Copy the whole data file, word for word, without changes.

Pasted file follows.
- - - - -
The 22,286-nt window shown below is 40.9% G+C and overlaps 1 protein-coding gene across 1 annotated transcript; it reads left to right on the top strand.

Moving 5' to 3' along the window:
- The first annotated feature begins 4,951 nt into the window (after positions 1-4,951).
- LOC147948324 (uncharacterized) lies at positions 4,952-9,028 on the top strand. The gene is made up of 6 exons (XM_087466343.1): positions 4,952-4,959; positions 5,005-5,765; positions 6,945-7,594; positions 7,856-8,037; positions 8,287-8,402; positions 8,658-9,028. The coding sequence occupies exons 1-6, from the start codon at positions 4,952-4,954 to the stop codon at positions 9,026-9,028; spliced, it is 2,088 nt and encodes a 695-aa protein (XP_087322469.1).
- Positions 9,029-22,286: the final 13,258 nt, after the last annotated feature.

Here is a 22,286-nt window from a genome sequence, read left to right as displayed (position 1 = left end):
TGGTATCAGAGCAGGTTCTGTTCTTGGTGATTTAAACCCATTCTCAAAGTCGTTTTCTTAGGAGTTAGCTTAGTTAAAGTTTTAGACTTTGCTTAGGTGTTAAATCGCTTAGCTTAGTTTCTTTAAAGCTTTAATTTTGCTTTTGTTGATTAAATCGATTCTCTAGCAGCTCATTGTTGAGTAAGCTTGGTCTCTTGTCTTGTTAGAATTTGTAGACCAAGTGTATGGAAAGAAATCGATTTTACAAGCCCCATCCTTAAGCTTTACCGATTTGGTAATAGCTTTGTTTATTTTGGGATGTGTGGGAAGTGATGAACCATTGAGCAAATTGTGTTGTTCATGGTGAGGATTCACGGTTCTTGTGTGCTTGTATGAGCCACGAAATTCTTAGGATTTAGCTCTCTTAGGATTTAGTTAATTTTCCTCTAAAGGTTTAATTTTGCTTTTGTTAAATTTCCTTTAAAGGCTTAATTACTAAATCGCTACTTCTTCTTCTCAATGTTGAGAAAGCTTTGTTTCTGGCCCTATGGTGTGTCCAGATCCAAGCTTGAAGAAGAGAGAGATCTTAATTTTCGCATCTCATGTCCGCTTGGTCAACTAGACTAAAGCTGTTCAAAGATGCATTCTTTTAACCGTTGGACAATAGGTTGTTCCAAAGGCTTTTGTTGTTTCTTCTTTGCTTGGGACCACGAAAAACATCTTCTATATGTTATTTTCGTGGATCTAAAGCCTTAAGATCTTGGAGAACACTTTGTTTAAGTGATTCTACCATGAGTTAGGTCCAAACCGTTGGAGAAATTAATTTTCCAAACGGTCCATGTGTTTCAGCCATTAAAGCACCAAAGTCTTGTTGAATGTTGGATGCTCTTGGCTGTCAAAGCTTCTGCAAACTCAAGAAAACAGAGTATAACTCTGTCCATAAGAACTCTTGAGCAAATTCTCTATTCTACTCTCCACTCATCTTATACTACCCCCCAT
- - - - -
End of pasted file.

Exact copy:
The 22,286-nt window shown below is 40.9% G+C and overlaps 1 protein-coding gene across 1 annotated transcript; it reads left to right on the top strand.

Moving 5' to 3' along the window:
- The first annotated feature begins 4,951 nt into the window (after positions 1-4,951).
- LOC147948324 (uncharacterized) lies at positions 4,952-9,028 on the top strand. The gene is made up of 6 exons (XM_087466343.1): positions 4,952-4,959; positions 5,005-5,765; positions 6,945-7,594; positions 7,856-8,037; positions 8,287-8,402; positions 8,658-9,028. The coding sequence occupies exons 1-6, from the start codon at positions 4,952-4,954 to the stop codon at positions 9,026-9,028; spliced, it is 2,088 nt and encodes a 695-aa protein (XP_087322469.1).
- Positions 9,029-22,286: the final 13,258 nt, after the last annotated feature.

Here is a 22,286-nt window from a genome sequence, read left to right as displayed (position 1 = left end):
TGGTATCAGAGCAGGTTCTGTTCTTGGTGATTTAAACCCATTCTCAAAGTCGTTTTCTTAGGAGTTAGCTTAGTTAAAGTTTTAGACTTTGCTTAGGTGTTAAATCGCTTAGCTTAGTTTCTTTAAAGCTTTAATTTTGCTTTTGTTGATTAAATCGATTCTCTAGCAGCTCATTGTTGAGTAAGCTTGGTCTCTTGTCTTGTTAGAATTTGTAGACCAAGTGTATGGAAAGAAATCGATTTTACAAGCCCCATCCTTAAGCTTTACCGATTTGGTAATAGCTTTGTTTATTTTGGGATGTGTGGGAAGTGATGAACCATTGAGCAAATTGTGTTGTTCATGGTGAGGATTCACGGTTCTTGTGTGCTTGTATGAGCCACGAAATTCTTAGGATTTAGCTCTCTTAGGATTTAGTTAATTTTCCTCTAAAGGTTTAATTTTGCTTTTGTTAAATTTCCTTTAAAGGCTTAATTACTAAATCGCTACTTCTTCTTCTCAATGTTGAGAAAGCTTTGTTTCTGGCCCTATGGTGTGTCCAGATCCAAGCTTGAAGAAGAGAGAGATCTTAATTTTCGCATCTCATGTCCGCTTGGTCAACTAGACTAAAGCTGTTCAAAGATGCATTCTTTTAACCGTTGGACAATAGGTTGTTCCAAAGGCTTTTGTTGTTTCTTCTTTGCTTGGGACCACGAAAAACATCTTCTATATGTTATTTTCGTGGATCTAAAGCCTTAAGATCTTGGAGAACACTTTGTTTAAGTGATTCTACCATGAGTTAGGTCCAAACCGTTGGAGAAATTAATTTTCCAAACGGTCCATGTGTTTCAGCCATTAAAGCACCAAAGTCTTGTTGAATGTTGGATGCTCTTGGCTGTCAAAGCTTCTGCAAACTCAAGAAAACAGAGTATAACTCTGTCCATAAGAACTCTTGAGCAAATTCTCTATTCTACTCTCCACTCATCTTATACTACCCCCCAT